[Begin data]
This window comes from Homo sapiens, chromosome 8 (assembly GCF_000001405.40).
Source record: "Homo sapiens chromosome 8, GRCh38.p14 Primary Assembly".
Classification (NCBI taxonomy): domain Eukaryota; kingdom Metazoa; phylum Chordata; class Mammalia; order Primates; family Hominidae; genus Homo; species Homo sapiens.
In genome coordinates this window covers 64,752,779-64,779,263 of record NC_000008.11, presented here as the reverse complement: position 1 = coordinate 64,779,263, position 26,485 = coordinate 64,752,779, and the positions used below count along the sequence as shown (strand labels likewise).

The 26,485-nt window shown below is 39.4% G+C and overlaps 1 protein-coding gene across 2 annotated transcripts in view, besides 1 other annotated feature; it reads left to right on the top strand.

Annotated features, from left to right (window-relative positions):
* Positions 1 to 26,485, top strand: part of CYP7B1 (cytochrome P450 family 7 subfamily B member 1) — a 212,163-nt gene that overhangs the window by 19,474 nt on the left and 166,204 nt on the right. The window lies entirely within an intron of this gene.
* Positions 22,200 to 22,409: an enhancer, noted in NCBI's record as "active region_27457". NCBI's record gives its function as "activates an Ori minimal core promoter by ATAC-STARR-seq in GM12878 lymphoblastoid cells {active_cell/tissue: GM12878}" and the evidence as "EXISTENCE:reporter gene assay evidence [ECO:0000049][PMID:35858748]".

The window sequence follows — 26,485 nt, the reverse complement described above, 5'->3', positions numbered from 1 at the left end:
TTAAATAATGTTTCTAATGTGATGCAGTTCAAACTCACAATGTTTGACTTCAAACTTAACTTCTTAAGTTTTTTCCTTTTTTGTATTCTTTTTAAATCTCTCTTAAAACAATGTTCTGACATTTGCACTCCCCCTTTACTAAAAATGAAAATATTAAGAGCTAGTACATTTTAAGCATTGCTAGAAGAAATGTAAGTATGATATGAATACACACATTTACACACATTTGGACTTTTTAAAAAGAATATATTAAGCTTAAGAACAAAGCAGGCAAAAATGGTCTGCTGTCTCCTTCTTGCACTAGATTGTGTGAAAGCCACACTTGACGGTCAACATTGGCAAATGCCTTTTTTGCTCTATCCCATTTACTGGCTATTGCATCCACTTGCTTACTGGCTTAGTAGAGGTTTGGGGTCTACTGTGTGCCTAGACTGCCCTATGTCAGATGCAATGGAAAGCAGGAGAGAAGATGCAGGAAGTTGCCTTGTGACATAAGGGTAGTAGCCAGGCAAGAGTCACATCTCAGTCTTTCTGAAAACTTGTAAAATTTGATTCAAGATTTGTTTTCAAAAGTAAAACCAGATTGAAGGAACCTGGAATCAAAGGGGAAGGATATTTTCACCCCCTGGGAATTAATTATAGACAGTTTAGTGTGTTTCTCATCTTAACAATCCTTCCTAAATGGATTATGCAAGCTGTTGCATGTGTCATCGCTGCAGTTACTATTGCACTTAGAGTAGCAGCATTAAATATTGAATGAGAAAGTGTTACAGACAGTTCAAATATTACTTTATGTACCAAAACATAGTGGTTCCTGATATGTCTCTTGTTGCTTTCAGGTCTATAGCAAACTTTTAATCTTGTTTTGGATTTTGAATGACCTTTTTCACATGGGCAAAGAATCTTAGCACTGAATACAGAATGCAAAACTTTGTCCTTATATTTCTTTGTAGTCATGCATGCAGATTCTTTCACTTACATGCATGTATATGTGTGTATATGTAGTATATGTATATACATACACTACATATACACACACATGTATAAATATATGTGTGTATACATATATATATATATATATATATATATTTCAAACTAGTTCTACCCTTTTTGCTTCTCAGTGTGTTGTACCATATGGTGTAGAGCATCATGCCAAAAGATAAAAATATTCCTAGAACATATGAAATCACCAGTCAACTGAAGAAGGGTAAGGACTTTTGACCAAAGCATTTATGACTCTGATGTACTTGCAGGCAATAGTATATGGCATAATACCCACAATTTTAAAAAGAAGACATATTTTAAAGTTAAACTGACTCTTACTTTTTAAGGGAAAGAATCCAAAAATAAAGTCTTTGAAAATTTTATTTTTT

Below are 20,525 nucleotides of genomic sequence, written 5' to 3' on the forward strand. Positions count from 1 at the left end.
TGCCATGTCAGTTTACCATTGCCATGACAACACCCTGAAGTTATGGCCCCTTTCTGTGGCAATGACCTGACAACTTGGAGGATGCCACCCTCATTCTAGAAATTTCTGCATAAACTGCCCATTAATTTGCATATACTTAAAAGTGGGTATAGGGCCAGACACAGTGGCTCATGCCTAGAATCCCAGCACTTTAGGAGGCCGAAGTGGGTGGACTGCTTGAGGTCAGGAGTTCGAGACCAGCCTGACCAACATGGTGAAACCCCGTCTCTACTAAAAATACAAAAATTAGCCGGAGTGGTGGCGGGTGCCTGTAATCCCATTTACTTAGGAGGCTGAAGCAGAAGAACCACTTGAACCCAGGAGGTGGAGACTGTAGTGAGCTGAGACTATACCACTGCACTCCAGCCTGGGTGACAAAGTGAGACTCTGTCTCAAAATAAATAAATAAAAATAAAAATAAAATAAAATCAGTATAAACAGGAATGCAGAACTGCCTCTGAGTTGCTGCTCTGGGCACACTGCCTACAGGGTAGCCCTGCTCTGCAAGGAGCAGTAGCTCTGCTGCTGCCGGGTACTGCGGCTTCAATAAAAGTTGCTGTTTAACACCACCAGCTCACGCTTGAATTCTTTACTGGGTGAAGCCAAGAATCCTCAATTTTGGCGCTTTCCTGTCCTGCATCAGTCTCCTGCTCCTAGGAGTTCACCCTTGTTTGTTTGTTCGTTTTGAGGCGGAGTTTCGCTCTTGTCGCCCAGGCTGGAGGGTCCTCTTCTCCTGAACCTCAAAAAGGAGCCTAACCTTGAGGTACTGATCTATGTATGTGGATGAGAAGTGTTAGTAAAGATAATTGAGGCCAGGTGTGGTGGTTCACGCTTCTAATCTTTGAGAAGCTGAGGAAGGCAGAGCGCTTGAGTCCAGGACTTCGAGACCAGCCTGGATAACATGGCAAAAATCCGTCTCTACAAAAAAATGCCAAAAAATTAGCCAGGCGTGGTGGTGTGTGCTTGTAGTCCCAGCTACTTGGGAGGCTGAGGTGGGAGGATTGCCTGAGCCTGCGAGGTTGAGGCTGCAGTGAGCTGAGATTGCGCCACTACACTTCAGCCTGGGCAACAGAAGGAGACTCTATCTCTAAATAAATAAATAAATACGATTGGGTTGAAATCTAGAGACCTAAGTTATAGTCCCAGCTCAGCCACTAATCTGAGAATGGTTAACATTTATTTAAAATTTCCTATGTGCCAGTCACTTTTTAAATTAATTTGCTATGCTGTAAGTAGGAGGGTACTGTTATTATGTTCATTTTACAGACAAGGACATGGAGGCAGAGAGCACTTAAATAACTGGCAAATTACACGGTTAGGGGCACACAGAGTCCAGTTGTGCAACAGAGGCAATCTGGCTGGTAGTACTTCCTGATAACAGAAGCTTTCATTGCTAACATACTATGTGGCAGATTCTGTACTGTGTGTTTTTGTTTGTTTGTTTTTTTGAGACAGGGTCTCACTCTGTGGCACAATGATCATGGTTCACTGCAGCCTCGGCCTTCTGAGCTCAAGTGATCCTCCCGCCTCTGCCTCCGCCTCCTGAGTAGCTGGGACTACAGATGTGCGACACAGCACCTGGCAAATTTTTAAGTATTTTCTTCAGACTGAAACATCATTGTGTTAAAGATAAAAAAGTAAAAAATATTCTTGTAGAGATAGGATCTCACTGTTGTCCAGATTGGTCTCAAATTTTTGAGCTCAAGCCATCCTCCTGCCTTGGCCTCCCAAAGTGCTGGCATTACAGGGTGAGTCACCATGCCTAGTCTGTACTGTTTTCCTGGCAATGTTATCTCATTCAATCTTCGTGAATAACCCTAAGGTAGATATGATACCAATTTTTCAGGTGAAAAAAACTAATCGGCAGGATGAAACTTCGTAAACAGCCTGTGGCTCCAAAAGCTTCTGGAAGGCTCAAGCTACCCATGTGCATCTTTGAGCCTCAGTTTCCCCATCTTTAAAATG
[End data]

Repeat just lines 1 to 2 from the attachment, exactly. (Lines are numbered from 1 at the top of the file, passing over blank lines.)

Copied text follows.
This window comes from Homo sapiens, chromosome 8 (assembly GCF_000001405.40).
Source record: "Homo sapiens chromosome 8, GRCh38.p14 Primary Assembly".